If there's any other good options for tutorials that cover what I need to know, I'd love to hear about them.
Oh, you're right. Apologies my failure of reading comprehension.

Off the top of my head, if you want to see if two circles collide, then you could do it by checking the length of the line segment from one center to the other and seeing if it is less than the sum of the radii.

As for tutorial resources, I don't know too many as I always just searched for something similar to what I wanted to do (in general terms) or looking in the class/method listings to see what features were available. In general the descriptions of functions are detailed enough that you should be able to determine whether a function does something useful for you or not.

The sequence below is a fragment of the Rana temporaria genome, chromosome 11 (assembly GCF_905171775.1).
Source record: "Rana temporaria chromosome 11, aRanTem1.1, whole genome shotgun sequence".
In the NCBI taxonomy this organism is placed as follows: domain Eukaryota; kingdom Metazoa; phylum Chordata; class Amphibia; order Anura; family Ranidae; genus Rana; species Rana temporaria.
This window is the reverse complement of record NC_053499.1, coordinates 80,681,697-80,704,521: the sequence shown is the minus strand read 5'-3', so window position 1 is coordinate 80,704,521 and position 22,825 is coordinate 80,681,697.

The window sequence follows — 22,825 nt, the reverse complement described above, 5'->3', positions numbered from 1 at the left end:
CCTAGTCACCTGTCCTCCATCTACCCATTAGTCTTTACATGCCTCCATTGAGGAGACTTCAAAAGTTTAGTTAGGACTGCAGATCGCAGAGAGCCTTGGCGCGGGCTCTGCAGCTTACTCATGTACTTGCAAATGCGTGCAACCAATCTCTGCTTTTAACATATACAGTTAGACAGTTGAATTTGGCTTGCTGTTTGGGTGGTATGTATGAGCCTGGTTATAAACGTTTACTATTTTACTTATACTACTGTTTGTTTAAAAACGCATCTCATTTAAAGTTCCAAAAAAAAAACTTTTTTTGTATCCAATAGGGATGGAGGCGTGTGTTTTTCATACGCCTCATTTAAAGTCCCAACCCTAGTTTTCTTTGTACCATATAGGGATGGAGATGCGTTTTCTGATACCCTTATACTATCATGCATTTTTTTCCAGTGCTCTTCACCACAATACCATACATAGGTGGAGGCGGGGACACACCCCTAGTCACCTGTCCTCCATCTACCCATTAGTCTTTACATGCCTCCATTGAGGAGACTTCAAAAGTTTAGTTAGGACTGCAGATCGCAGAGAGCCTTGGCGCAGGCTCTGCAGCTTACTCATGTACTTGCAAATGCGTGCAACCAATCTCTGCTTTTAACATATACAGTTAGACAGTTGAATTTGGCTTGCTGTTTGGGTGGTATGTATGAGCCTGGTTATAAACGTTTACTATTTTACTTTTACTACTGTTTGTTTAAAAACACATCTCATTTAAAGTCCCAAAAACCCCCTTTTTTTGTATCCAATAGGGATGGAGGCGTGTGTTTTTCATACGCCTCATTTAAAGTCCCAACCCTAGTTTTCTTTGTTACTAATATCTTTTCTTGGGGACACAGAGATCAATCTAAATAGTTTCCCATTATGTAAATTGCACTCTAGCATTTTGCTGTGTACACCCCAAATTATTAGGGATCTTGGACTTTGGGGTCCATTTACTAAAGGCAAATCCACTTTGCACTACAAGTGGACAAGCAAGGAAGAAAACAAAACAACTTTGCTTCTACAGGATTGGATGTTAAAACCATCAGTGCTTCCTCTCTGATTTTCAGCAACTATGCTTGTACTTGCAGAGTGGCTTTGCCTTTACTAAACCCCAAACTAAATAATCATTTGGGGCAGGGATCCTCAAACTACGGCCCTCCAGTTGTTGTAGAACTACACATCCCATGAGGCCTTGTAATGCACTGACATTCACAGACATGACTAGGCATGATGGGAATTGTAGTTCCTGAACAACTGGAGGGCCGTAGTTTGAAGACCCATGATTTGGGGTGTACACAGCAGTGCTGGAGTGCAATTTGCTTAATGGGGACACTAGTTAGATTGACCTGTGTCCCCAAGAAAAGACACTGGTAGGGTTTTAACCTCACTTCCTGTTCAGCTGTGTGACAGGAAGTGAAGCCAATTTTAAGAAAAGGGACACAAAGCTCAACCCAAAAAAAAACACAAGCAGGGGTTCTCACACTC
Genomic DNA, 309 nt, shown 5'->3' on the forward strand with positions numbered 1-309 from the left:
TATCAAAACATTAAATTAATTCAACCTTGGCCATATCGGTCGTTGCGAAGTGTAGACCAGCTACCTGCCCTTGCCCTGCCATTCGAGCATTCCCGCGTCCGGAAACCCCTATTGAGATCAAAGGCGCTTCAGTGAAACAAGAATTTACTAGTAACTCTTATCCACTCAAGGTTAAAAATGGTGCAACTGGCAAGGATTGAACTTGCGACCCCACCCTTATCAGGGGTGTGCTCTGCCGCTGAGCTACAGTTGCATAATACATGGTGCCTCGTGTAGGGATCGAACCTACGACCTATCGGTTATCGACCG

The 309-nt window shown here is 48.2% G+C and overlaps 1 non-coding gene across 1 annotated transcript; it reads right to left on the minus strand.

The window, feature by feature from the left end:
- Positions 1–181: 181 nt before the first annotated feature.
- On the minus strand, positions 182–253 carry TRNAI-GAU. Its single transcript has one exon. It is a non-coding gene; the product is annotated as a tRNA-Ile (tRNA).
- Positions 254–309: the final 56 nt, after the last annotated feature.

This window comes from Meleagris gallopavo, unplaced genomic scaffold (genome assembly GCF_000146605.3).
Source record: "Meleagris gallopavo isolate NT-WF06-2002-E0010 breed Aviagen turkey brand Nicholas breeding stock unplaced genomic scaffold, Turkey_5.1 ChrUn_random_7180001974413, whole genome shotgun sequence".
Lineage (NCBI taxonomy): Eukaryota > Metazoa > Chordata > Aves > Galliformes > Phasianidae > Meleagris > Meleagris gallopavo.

It's fine~ x3

I'm not really sure how to go about doing that, though. I mean, I get it, but I don't know any of the functions I'd use. I can look through them and see what I can find.

I have been looking through the class/method listings to do some things. I'd just like to find something that explains SFML well enough that I don't have to look through them for every little thing I want to do. That's why I'd prefer to have some good resources.
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For SFML + collision you might want to check out:
https://github.com/LaurentGomila/SFML/wiki/Source%3A-Simple-Collision-Detection-for-SFML-2

The code is fairly readable.
There probably aren't going to be many collision detection tutorials for SFML because SFML doesn't really do collision detection. That's something you need to do in your own code. You'd probably have better luck doing a search for general collision detection... not anything SFML specific.

Anyway... circle/circle collision is pretty easy, but requires you understand the Pythagorean Theorem.:

a2 + b2 = c2